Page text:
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What helps some people diagnosed with cancer, heart disease or diabetes stay relatively happy and healthy, while others are devastated? The traits and mindsets that can make the difference.

People everywhere are living longer than ever. The average global life expectancy has more than doubled since 1900 and now exceeds 70 years. Vaccines and antibiotics have reined in scourges like polio, tuberculosis and pneumonia, which can strike young and old people alike. This helps explain why diseases that have long been more common in the elderly, such as cancer and cardiovascular ailments, are today leading causes of mortality, making up more than 35 percent of all deaths. In different part of the world, roughly half of all adults suffer from at least one sort of ongoing, incurable illness, including cancer, multiple sclerosis, rheumatoid arthritis and diabetes.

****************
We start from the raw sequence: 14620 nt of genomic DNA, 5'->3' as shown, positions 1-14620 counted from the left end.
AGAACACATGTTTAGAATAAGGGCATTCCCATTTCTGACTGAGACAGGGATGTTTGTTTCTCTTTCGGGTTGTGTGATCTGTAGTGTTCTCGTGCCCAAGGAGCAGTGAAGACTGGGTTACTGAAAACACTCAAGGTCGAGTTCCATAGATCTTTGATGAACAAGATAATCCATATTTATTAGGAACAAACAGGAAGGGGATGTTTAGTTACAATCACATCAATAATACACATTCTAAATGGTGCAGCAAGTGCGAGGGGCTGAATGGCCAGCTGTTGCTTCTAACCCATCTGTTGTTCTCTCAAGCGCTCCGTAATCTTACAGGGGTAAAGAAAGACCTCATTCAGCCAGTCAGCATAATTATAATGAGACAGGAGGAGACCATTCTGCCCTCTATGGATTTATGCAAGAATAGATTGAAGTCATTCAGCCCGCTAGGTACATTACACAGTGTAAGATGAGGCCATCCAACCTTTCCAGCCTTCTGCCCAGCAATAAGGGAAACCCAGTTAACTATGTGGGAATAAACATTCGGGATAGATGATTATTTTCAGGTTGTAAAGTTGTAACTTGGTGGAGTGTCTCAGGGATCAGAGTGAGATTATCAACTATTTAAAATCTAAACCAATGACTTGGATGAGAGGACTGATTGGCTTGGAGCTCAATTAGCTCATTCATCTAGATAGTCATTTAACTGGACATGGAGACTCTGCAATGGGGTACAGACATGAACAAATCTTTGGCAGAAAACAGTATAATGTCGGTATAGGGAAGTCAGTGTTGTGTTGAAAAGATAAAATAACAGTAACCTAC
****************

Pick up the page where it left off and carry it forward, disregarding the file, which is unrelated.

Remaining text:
Considering how painful and disabling these conditions can be, it’s no surprise that people with chronic illnesses are two to three times more likely than the general population to suffer from depression. That risks a downward spiral in which a patient may stop keeping up with treatments and other self-care, such as diet and exercise, and sink further into despair as health inevitably declines. Yet people differ dramatically in the way they respond to being ill. While some surrender hope, others become determined to do all they can to maintain or improve their health, with some even finding silver linings in their diagnoses.

 

living with chronic disease